Drive-by jargon: Decoding Silicon Valley's puzzling tech billboards
SCOTT SHAFER, KQED: For some, landing in Silicon Valley is like arriving in Shangri-la — the place that Apple, Facebook and Google call home. But even in paradise, there's traffic.
RADIO TRAFFIC REPORT: Heading in a northbound direction break lights…
SCOTT SHAFER, KQED: The commute along this 49-mile stretch of freeway between San Francisco and San Jose can take a couple of hours.
Drivers have plenty of time to stare out their windows at the seemingly endless stream of ads for tech companies. Some billboards promote the familiar, but others seem to require a translator.
Stanford University marketing professor Pedro Gardete says the billboards use a private language aimed at the tech set.
STANFORD UNIVERSITY PROFESSOR PEDRO GARDETE: These billboards are different than anything we have seen before. These companies have found a way to do it, putting up some riddles in a sense, saying this ad is you. And it really makes sense in the micro-climate we live in.
SCOTT SHAFER, KQED: Among those driving by are some of the biggest names in venture capital and high tech.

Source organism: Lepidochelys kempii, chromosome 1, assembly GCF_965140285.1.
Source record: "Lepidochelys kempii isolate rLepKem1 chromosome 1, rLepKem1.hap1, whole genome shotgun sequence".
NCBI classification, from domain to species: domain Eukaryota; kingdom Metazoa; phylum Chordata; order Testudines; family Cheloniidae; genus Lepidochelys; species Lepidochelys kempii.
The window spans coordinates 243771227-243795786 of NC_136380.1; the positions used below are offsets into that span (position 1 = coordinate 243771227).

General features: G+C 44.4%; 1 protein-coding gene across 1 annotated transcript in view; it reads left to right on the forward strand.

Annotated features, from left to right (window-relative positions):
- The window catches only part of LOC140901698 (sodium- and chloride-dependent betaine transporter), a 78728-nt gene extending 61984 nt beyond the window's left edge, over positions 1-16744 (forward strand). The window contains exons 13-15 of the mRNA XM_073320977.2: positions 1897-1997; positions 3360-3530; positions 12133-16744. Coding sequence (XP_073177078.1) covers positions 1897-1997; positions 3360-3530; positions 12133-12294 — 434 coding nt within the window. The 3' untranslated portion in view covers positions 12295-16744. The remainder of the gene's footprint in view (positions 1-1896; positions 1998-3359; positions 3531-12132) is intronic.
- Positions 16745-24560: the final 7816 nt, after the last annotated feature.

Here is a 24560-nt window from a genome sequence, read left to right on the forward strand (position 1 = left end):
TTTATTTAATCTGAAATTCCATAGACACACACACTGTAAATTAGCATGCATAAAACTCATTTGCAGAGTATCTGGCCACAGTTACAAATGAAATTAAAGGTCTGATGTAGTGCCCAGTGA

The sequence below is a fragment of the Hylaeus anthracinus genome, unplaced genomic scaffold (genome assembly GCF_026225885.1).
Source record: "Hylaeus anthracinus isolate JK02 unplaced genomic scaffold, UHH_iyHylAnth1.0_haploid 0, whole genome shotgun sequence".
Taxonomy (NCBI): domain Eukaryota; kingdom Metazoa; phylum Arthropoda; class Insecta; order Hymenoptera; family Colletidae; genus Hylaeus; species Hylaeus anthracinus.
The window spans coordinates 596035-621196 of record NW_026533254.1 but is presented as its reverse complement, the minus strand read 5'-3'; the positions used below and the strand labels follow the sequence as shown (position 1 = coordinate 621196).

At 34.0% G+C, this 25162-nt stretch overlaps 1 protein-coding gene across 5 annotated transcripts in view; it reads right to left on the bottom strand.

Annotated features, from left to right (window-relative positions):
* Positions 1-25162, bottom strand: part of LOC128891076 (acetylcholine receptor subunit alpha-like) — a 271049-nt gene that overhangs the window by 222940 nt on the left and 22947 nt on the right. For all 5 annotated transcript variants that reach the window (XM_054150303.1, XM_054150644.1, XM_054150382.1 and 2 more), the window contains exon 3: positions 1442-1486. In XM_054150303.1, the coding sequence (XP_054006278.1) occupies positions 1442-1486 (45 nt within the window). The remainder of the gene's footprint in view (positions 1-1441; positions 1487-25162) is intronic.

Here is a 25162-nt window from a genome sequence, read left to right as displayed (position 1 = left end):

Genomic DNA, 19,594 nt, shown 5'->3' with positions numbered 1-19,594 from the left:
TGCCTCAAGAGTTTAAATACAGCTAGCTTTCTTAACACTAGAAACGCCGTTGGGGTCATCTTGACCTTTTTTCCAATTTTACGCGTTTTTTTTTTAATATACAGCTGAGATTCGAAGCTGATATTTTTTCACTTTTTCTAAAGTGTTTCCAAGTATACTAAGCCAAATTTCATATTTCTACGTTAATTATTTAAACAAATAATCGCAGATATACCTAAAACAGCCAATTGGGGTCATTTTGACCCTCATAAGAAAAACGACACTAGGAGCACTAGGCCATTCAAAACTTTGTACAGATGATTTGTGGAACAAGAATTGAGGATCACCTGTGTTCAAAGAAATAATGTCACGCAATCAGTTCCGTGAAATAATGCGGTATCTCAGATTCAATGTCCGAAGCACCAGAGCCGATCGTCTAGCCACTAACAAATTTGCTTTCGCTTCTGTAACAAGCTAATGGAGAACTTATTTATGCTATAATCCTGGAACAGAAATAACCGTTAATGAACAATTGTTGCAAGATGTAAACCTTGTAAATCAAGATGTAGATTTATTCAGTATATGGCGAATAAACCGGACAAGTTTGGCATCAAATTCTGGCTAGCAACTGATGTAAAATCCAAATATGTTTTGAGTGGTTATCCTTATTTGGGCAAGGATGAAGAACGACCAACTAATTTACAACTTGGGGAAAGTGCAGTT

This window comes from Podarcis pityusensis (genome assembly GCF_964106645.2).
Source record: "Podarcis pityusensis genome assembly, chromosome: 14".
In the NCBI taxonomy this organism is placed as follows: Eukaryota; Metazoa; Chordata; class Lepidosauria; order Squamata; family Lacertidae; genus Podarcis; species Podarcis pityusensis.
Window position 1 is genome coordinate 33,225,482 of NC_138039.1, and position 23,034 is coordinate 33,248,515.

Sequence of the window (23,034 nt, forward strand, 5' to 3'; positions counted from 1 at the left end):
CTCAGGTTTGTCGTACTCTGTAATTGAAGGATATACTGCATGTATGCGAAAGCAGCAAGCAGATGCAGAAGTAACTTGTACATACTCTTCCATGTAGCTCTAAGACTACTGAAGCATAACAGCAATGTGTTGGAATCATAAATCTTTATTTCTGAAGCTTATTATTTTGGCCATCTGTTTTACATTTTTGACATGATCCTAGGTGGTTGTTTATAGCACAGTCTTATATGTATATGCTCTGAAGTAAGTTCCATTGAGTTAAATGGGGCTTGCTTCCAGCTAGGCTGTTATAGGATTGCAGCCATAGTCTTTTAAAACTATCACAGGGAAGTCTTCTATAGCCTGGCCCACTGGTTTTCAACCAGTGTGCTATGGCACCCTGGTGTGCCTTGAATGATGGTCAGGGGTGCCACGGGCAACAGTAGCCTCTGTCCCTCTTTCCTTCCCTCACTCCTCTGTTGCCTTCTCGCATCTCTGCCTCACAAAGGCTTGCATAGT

STANFORD UNIVERSITY PROFESSOR PEDRO GARDETE: One of the major strategies when you build a new startup is to get bought. So there is nothing like getting awareness to get people to consider you for a purchase.
SCOTT SHAFER, KQED: Natasha Raja created the much buzzed about billboards for the tech recruiting firm, Dice. The ads feature real engineers in their underwear. A commuter herself, Raja thought drivers would appreciate some humor.
NATASHA RAJA, DICE: You want to put a smile on people's face, but you also want people to pay attention. We wanted to make sure it was funny.
SCOTT SHAFER, KQED: Since it put up the ads, Dice says it got a big boost in calls for its services. Using an old-school technique to promote high-tech firms may seem counterintuitive, but if the ads work, expect to see more of them.